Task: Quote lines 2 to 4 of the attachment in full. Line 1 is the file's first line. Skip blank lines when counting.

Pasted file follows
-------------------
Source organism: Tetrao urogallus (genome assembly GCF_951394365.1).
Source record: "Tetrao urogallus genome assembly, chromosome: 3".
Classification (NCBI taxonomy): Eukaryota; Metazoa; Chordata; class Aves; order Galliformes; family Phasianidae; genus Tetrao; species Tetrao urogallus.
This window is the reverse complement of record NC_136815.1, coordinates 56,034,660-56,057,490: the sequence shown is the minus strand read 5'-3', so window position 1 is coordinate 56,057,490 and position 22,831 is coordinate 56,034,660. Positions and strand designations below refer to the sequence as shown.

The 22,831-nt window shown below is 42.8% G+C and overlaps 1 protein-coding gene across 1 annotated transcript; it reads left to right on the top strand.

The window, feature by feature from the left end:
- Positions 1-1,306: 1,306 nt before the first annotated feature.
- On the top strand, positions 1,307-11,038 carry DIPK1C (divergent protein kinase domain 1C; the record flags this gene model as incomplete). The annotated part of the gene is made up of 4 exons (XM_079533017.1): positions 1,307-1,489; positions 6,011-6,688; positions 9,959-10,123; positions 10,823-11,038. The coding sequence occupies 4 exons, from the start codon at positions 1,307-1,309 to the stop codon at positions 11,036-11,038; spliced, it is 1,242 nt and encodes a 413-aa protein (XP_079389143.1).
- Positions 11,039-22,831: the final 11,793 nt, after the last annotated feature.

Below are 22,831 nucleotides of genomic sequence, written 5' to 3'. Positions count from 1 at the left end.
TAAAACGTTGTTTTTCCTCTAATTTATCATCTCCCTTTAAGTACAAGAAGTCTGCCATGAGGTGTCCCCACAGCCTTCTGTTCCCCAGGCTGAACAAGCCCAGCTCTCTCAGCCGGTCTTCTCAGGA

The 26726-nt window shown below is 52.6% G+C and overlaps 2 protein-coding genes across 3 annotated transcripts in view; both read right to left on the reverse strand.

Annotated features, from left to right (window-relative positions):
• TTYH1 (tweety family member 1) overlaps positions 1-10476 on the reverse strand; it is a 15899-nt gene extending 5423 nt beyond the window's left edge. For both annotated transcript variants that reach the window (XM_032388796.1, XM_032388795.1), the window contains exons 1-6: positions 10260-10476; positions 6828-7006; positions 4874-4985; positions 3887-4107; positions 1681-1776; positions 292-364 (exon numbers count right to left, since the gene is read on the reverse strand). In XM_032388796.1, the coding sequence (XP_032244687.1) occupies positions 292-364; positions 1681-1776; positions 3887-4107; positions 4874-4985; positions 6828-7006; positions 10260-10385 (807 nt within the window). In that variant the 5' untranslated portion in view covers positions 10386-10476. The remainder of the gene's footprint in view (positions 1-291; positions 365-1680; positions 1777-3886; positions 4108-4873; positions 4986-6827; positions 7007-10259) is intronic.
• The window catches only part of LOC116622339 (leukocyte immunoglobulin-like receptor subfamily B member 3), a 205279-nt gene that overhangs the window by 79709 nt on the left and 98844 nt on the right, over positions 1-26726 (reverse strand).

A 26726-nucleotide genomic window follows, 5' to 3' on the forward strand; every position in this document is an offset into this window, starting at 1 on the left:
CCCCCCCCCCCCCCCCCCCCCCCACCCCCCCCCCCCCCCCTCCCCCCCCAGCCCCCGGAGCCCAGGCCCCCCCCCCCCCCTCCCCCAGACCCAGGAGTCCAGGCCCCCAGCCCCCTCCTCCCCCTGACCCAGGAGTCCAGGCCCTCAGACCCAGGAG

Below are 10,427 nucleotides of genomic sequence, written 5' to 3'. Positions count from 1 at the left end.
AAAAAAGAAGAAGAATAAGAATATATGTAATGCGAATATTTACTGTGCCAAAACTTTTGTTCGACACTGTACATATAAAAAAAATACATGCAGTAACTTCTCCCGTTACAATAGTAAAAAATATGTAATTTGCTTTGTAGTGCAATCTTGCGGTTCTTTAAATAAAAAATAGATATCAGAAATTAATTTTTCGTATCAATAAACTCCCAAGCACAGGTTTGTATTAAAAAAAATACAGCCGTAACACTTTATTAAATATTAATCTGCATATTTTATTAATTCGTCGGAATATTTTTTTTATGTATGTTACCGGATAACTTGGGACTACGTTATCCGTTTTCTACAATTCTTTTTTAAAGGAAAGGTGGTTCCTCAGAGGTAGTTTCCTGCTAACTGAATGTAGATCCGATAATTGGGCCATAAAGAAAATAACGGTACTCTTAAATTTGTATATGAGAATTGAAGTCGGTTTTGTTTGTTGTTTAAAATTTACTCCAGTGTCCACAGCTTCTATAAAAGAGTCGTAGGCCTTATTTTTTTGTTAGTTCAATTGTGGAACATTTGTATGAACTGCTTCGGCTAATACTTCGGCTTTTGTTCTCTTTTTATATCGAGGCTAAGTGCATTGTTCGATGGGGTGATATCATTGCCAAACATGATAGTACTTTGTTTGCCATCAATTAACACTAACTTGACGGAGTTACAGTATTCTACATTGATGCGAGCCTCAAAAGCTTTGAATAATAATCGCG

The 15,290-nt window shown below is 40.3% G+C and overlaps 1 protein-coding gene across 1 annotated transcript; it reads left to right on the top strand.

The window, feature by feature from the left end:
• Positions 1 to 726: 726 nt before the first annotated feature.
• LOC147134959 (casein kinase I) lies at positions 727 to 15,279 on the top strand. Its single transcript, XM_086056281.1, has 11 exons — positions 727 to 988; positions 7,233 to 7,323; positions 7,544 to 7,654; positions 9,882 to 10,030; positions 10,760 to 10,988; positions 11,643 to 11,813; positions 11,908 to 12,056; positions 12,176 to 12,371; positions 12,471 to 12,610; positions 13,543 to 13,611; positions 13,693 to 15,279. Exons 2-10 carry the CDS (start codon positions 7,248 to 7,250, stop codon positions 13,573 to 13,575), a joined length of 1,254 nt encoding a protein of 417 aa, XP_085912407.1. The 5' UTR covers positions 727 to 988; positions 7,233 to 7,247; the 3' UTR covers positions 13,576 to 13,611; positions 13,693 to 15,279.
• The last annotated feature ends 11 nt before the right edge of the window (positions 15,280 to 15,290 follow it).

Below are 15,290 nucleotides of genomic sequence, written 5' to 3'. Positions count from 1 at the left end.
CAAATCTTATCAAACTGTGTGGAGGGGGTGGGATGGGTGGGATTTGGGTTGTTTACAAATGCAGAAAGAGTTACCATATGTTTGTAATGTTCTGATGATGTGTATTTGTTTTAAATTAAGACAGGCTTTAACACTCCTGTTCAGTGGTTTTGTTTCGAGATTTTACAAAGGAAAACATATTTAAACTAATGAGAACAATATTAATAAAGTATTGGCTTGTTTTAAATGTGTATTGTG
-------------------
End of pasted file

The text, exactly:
Source record: "Tetrao urogallus genome assembly, chromosome: 3".
Classification (NCBI taxonomy): Eukaryota; Metazoa; Chordata; class Aves; order Galliformes; family Phasianidae; genus Tetrao; species Tetrao urogallus.
This window is the reverse complement of record NC_136815.1, coordinates 56,034,660-56,057,490: the sequence shown is the minus strand read 5'-3', so window position 1 is coordinate 56,057,490 and position 22,831 is coordinate 56,034,660. Positions and strand designations below refer to the sequence as shown.